Liked by 1 person

  13. Considering that many Brits are involved in the antichrist religion of Judaism or follow the Talmud then this would explain why they give this type of response. Most people know more about sports and beer than they do about the Bible or the Lord Jesus Christ.
    Considering that almost all news media is owned and controlled by these people, what do you expect?

    Liked by 1 person

  14. Jesus was the most extreme extremist Who ever lived. And that’s all right by me: He was absolutely right.
    People think that extremism is some big, bad bogeyman. Yes, with some people, that’s true. But there’s nothing wrong with being extremist, provided one is absolutely right.
    Chesterton put it perfectly: “There are two directions for the human mind to go—one is prejudice; The other is dogma.” Either one knows what way to go on a given problem, or he does not. (Chesterton’s Cause for Sainthood was launched a couple of years ago).


  15. This polling just reveals the present state of popular culture in the UK. Nothing more. Same could be said if it were a poll about the same subject in the USA today. You can not extrapellate anything from it b/c no control group has been identified next to the experimental poll group. The “polled members” of this “study” could be all flop-house residents or all Ascot-bound upper-crust. No definitions are given here. Period. I tend to agree with the results…but they are not scientific nor are they representative of the broader culture, nor is the sample defined. (This is what our American “Lame-Stream Media” gets away with all the time). As I said, I tend to agree with this, but these “researchers” need to tie their research/polling to a more scientific/socially accurate assessment/identification of their subjects.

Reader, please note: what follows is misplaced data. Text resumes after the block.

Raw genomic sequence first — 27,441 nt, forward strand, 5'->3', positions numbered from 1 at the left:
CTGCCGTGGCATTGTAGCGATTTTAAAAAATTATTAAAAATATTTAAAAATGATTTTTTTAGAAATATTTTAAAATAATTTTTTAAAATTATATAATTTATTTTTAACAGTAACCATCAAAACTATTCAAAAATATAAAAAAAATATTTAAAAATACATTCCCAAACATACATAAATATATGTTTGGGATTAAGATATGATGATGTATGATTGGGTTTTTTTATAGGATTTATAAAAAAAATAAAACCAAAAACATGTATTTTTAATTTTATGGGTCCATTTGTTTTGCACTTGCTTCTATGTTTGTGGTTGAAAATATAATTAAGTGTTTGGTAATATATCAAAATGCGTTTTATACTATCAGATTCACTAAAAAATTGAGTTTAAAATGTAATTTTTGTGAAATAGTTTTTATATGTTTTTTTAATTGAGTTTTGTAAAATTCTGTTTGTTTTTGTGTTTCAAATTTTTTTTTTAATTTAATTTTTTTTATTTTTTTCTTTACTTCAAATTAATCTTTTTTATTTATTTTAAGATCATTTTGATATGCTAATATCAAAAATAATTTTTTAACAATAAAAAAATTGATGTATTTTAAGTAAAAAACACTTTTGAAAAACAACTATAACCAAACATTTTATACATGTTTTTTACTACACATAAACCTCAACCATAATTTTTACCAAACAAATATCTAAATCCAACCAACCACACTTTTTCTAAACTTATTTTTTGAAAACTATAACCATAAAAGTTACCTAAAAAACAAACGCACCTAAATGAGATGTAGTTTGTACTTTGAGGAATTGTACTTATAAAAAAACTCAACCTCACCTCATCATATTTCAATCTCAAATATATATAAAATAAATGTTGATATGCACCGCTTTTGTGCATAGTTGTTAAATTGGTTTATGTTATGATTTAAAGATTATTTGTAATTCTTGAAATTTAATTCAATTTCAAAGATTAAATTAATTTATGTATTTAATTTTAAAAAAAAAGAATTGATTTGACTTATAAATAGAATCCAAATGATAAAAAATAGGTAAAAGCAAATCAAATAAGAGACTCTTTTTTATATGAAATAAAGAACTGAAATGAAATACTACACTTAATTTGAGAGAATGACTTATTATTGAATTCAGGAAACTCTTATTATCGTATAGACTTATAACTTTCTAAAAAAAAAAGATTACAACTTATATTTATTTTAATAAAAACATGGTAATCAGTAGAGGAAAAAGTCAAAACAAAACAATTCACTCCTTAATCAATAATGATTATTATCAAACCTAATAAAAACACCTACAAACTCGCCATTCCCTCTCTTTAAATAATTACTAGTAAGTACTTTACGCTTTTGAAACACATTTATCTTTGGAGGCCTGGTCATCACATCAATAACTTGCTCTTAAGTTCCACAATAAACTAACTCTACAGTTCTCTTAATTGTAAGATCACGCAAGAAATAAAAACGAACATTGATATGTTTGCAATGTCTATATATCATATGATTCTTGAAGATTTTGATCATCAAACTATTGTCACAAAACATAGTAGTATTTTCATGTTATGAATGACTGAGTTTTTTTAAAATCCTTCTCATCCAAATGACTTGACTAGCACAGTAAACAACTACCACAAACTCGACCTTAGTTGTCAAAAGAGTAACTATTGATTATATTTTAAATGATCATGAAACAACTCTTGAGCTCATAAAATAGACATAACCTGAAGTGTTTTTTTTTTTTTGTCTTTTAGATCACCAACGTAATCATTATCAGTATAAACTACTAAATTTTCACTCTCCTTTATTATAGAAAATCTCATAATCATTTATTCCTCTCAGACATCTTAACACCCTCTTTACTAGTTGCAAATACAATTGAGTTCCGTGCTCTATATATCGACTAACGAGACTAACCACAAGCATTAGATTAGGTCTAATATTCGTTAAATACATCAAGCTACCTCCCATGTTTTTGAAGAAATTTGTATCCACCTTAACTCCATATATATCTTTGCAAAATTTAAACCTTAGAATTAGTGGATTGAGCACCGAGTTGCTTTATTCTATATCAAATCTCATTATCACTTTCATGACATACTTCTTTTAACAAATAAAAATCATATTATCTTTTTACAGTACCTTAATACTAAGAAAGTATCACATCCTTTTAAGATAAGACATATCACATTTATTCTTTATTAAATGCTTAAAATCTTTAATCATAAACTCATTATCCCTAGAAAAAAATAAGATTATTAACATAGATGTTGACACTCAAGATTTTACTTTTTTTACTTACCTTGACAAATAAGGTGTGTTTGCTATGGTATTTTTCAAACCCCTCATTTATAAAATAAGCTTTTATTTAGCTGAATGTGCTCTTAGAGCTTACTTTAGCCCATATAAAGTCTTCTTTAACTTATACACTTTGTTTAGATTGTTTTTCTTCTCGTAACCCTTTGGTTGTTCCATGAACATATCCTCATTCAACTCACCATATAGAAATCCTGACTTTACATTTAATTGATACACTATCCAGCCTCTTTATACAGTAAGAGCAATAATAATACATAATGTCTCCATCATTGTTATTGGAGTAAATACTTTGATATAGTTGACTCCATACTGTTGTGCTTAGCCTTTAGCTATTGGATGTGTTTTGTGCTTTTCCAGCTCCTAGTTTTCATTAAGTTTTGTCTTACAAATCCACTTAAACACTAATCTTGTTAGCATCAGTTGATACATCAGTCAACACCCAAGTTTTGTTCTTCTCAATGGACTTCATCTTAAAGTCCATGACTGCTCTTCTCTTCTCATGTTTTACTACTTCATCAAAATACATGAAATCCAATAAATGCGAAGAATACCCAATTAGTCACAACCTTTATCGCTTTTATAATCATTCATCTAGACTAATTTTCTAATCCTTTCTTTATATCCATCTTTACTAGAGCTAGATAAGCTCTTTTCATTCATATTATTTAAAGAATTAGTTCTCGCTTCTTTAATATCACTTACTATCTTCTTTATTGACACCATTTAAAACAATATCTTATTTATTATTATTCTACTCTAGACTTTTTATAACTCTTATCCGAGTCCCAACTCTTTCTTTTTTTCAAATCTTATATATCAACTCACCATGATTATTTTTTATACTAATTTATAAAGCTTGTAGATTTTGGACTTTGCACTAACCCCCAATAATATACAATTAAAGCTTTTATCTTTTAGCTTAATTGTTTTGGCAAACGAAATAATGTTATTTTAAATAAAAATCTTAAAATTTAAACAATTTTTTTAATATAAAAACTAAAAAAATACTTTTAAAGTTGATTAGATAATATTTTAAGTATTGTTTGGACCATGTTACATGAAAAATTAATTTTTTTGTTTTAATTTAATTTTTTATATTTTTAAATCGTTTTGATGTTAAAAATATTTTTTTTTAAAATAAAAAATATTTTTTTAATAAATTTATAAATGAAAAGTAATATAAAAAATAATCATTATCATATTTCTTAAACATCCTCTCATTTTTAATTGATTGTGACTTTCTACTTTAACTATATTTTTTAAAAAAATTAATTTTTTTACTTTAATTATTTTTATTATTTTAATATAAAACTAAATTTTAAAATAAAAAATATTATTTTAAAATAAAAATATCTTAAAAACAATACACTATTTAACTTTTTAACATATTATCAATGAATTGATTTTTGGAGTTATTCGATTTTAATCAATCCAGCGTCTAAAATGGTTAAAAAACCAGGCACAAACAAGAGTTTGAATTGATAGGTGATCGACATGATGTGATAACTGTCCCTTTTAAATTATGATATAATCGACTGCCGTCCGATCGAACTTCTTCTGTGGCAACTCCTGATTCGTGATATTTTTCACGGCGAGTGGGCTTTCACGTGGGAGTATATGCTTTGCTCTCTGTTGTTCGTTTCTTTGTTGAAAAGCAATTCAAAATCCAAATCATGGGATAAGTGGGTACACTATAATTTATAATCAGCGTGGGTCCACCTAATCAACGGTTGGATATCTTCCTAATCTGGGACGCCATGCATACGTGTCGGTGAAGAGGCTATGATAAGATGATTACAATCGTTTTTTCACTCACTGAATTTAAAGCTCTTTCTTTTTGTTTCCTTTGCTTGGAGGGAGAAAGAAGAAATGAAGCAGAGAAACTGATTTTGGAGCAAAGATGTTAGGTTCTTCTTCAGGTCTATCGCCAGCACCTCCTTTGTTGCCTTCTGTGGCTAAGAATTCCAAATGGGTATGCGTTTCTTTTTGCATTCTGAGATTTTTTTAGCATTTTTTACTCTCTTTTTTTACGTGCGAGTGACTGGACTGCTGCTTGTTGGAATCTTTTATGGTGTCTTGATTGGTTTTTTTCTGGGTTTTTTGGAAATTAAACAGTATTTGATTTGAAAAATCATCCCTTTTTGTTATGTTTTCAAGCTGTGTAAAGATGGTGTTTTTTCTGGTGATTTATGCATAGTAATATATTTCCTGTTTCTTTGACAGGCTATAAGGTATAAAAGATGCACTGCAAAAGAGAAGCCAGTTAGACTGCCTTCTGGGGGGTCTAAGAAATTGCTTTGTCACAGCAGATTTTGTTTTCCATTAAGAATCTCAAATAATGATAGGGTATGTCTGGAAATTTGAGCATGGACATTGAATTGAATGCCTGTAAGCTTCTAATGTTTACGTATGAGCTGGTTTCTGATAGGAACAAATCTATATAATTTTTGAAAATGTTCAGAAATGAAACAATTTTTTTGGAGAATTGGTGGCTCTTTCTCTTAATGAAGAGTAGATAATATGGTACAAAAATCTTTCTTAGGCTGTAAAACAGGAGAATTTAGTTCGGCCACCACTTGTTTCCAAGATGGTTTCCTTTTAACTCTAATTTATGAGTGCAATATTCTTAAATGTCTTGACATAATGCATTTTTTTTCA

• Good grief, CalGirl. Polls/surveys don’t use control groups; experiments do. Control groups are used to determine a cause-and-effect relationship, as in experiments. Surveys are a snap-shot of public opinion; they’re not about cause-and-effect. To be valid in its findings, a survey must poll a representative, i.e., a randomly-selected sample of the population, in order for the findings to be generalized to describe the population at large.

      I wish Breitbart had given more information on the July UK 2017 poll on “extremism”. All we’re told is that it was national in scope, of over 2,000 British adults. I assume that the poll was of a representative sample, which would make the findings valid. Otherwise, the poll’s findings could not be generalized to the entire UK population and would, therefore, be utterly meaningless.